As someone with a disability (I am hard of hearing), I’m thrilled to see more and more Christians blogging, tweeting, and even preaching about disability. People with disabilities are sorely overlooked in the Church—in fact, a 2010 study by the Kessler Foundation indicated that people with disabilities are less likely than people without disabilities to attend church. I hope and pray that the slight uptick in the disability-related discussion is just the beginning of a much longer (and much needed!) conversation.
We, as a Church, are just now learning to talk about disability, and like children with limited vocabularies, we sometimes stumble over our words. When children do it, it’s adorable. Like when my nephew started calling me Tutu instead of Auntie Lu, as I originally dubbed myself. But when we are clumsy with our words in discussions about disability, the stakes are much higher. What we say or write can either build up the Church by drawing in a person with a disability or weaken our unity by pushing someone (or their family) with a disability away. Even when we intend to be kind, our inexperience may lead us to say things that actually do more harm than good.
While preparing that sermon or drafting that article, here are four things to keep in mind when talking about disability:
Use people-first language. Generally speaking, we’re “people with disabilities”—a person who has Down Syndrome, or people who use wheelchairs, and so on. We are not “the disabled.” We are not a blob of a homogeneous group—we’re human beings made in the image of God. We are people, not our disabilities. “People with disabilities” affirms our God-given dignity; “the disabled” reduces us to a blur.
Think twice before using the words “hero” or “inspiration” to describe someone with a disability. While these words sound respectful, they run the risk of further alienating people with disabilities by holding us to an impossible standard and exacerbating the sense of “otherness.” Like “the disabled,” “heroes” and “inspiration” can reduce individuals with disabilities to an idea instead of recognizing their personhood.
Be cautious of using physical disability as a visual aid for a spiritual deficiency. Concepts like, “we’re all disabled in some way” or “people with disabilities show us our own deafness/blindness/weakness/etc before God” gloss over the very real and tangible supports that people with disabilities need and the different life experiences we have. When I hear or read statements like this, I wonder, “Is this all I’m good for—showing my brothers and sisters in Christ what it means to be ‘deaf’ to the Word of God?” My prayer is not for my disability to show you something lacking in yourself, but to demonstrate the wholeness of Christ. As Scott Sauls said of Joni Erickson Tada recently: “Joni, , Lynn, and others who draw near to God through their disabilities give me hope for the day when my own mental, emotional, and physical decline arrives. They give me hope that when I am hurting, God will be ne and that as my ‘outer man’ wastes away, my ‘inner man’ will be renewed and made strong.”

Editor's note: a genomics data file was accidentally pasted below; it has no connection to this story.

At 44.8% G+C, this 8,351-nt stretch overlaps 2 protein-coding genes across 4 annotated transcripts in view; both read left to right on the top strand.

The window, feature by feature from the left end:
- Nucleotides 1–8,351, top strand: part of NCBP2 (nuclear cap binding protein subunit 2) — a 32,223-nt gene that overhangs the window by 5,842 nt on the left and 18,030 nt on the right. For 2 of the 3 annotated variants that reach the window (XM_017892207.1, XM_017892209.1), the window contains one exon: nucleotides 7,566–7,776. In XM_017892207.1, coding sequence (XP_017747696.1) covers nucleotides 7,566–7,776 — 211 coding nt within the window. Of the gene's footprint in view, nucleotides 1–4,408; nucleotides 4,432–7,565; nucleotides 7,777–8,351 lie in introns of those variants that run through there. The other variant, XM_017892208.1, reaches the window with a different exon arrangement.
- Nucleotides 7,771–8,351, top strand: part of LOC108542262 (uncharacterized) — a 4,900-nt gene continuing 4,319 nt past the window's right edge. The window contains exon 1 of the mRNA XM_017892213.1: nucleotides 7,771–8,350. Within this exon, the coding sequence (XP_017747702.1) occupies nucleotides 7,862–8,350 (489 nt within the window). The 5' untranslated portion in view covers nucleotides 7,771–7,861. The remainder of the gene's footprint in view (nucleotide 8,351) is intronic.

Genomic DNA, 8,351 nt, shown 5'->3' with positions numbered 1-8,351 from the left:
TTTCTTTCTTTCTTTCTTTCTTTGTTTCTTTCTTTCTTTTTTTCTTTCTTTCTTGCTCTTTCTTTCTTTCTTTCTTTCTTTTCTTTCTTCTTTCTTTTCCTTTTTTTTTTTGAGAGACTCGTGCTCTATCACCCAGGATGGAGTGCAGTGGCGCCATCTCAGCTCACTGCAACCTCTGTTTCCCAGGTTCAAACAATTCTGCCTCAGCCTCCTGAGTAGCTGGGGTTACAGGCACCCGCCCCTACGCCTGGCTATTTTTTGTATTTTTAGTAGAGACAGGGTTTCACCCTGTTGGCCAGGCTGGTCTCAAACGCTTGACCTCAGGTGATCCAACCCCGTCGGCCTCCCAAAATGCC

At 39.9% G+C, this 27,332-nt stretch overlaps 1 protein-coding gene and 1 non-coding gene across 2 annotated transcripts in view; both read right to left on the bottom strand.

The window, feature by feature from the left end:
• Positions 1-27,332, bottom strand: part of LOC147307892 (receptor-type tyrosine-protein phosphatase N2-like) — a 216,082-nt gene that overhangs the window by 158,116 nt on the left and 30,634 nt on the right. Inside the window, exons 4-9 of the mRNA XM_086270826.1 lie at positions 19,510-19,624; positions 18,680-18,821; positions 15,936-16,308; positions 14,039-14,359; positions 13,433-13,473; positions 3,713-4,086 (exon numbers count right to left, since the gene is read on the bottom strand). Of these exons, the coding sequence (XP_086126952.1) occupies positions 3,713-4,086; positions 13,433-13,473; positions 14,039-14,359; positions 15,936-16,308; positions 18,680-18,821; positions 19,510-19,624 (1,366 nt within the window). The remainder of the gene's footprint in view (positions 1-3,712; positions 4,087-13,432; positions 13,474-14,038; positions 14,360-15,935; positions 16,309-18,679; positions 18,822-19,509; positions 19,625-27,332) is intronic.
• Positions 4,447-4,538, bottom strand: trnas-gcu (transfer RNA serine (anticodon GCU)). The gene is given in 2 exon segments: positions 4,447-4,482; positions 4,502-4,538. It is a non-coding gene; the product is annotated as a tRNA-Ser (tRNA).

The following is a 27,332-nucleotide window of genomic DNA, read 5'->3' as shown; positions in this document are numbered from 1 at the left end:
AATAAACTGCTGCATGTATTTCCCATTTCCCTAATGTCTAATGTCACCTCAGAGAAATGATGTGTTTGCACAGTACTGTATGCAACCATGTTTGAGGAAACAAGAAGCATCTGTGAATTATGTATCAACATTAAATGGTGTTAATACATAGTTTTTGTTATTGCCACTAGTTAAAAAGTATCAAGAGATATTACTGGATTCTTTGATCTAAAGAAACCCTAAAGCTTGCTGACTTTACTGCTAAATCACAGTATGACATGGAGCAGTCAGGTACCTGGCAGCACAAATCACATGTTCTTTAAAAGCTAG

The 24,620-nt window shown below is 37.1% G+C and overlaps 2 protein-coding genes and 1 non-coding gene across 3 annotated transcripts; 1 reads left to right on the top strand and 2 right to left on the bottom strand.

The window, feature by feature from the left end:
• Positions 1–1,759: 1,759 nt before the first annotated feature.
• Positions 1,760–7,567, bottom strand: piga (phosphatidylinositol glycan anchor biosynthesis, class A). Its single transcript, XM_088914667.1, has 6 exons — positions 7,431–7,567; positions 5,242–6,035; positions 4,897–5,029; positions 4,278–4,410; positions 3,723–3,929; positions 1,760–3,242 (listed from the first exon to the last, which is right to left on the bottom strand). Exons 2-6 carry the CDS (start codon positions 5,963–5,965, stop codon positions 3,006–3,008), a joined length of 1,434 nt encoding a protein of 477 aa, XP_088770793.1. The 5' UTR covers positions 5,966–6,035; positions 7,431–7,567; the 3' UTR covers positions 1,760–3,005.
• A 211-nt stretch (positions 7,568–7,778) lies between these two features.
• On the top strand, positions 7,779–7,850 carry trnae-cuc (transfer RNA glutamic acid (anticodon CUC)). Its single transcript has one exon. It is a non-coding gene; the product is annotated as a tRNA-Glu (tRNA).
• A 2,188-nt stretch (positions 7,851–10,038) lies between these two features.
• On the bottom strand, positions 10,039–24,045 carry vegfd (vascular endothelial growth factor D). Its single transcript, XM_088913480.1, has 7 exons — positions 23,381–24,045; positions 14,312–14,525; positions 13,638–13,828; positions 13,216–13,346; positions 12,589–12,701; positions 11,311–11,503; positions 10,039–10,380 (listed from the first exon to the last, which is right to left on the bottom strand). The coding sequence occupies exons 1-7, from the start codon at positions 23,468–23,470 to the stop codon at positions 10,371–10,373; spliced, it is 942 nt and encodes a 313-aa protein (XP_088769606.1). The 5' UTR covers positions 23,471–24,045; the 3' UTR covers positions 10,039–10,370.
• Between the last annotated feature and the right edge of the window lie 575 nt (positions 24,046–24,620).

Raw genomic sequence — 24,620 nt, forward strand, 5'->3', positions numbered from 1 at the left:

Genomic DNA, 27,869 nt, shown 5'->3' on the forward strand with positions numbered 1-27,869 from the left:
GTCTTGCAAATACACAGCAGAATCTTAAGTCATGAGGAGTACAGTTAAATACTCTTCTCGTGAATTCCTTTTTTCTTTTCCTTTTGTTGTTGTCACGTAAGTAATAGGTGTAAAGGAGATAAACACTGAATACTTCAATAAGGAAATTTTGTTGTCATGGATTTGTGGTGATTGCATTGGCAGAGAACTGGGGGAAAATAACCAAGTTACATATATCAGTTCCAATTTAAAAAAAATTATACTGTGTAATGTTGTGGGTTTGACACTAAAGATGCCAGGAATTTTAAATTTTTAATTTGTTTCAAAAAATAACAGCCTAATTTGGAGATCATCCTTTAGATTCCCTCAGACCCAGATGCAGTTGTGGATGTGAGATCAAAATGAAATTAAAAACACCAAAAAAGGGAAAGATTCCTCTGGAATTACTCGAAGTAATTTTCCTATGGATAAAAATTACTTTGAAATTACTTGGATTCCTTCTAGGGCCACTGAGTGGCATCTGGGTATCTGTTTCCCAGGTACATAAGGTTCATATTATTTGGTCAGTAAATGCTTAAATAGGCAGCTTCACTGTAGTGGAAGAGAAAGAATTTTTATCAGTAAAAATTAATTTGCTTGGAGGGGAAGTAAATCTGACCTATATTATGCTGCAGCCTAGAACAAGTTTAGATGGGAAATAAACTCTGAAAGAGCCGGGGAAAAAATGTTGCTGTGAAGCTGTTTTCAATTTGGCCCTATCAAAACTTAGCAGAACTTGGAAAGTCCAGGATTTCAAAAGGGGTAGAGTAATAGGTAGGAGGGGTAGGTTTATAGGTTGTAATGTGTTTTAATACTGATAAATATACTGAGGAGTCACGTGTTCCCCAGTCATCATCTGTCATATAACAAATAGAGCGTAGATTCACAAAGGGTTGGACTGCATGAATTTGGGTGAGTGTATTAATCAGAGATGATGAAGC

Choose your images wisely. I am speaking here of literal visual representation—the stock image for a blog post or graphic design for a sermon or sermon series on your church’s website or in the bulletin. Images speak just as powerfully as words do, so choose your visuals carefully. As someone with a not-so-visible disability, I implore you, please move on from the standard wheelchair and/or a child with a visible disability. Disability affects so much more than mobility and children. Look for images or take photos that either represents other disabilities and/or adults or are less literal. If you use a sunset for a blog post about, I don’t know, friendship, then you can use it for an article about disability, too.
As a Church, we still have a lot to do, learn, and talk about when it comes to disability. Learning the right language can help us communicate effectively and be more hospitable and welcoming to people with disabilities.